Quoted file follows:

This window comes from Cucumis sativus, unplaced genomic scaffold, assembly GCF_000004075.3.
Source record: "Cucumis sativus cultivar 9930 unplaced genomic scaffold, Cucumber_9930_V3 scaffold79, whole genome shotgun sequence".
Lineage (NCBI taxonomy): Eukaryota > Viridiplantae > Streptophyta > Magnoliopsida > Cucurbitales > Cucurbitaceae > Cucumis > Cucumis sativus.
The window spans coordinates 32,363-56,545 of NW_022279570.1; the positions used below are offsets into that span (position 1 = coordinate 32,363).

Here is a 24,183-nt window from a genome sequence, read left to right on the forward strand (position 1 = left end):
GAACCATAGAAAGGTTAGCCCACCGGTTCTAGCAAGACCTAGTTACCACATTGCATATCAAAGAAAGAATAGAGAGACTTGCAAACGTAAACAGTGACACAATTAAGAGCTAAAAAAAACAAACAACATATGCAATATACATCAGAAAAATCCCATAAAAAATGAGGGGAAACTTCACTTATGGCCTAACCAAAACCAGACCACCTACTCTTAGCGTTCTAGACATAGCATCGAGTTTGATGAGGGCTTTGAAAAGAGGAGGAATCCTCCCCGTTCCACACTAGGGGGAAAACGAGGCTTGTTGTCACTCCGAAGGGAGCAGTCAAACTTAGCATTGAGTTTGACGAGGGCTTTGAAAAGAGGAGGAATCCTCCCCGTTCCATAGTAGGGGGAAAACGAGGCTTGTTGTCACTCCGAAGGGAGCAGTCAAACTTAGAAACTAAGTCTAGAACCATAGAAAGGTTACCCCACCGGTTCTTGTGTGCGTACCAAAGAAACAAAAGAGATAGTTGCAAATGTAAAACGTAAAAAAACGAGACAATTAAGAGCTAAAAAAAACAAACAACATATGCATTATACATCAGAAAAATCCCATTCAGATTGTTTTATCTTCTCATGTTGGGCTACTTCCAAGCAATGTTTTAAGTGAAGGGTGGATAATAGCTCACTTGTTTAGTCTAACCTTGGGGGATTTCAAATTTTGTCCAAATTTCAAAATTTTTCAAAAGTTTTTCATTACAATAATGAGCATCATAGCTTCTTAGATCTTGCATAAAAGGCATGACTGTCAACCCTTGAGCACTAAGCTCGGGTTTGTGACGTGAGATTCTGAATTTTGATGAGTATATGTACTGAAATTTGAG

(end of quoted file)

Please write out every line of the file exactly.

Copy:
This window comes from Cucumis sativus, unplaced genomic scaffold, assembly GCF_000004075.3.
Source record: "Cucumis sativus cultivar 9930 unplaced genomic scaffold, Cucumber_9930_V3 scaffold79, whole genome shotgun sequence".
Lineage (NCBI taxonomy): Eukaryota > Viridiplantae > Streptophyta > Magnoliopsida > Cucurbitales > Cucurbitaceae > Cucumis > Cucumis sativus.
The window spans coordinates 32,363-56,545 of NW_022279570.1; the positions used below are offsets into that span (position 1 = coordinate 32,363).

Here is a 24,183-nt window from a genome sequence, read left to right on the forward strand (position 1 = left end):
GAACCATAGAAAGGTTAGCCCACCGGTTCTAGCAAGACCTAGTTACCACATTGCATATCAAAGAAAGAATAGAGAGACTTGCAAACGTAAACAGTGACACAATTAAGAGCTAAAAAAAACAAACAACATATGCAATATACATCAGAAAAATCCCATAAAAAATGAGGGGAAACTTCACTTATGGCCTAACCAAAACCAGACCACCTACTCTTAGCGTTCTAGACATAGCATCGAGTTTGATGAGGGCTTTGAAAAGAGGAGGAATCCTCCCCGTTCCACACTAGGGGGAAAACGAGGCTTGTTGTCACTCCGAAGGGAGCAGTCAAACTTAGCATTGAGTTTGACGAGGGCTTTGAAAAGAGGAGGAATCCTCCCCGTTCCATAGTAGGGGGAAAACGAGGCTTGTTGTCACTCCGAAGGGAGCAGTCAAACTTAGAAACTAAGTCTAGAACCATAGAAAGGTTACCCCACCGGTTCTTGTGTGCGTACCAAAGAAACAAAAGAGATAGTTGCAAATGTAAAACGTAAAAAAACGAGACAATTAAGAGCTAAAAAAAACAAACAACATATGCATTATACATCAGAAAAATCCCATTCAGATTGTTTTATCTTCTCATGTTGGGCTACTTCCAAGCAATGTTTTAAGTGAAGGGTGGATAATAGCTCACTTGTTTAGTCTAACCTTGGGGGATTTCAAATTTTGTCCAAATTTCAAAATTTTTCAAAAGTTTTTCATTACAATAATGAGCATCATAGCTTCTTAGATCTTGCATAAAAGGCATGACTGTCAACCCTTGAGCACTAAGCTCGGGTTTGTGACGTGAGATTCTGAATTTTGATGAGTATATGTACTGAAATTTGAG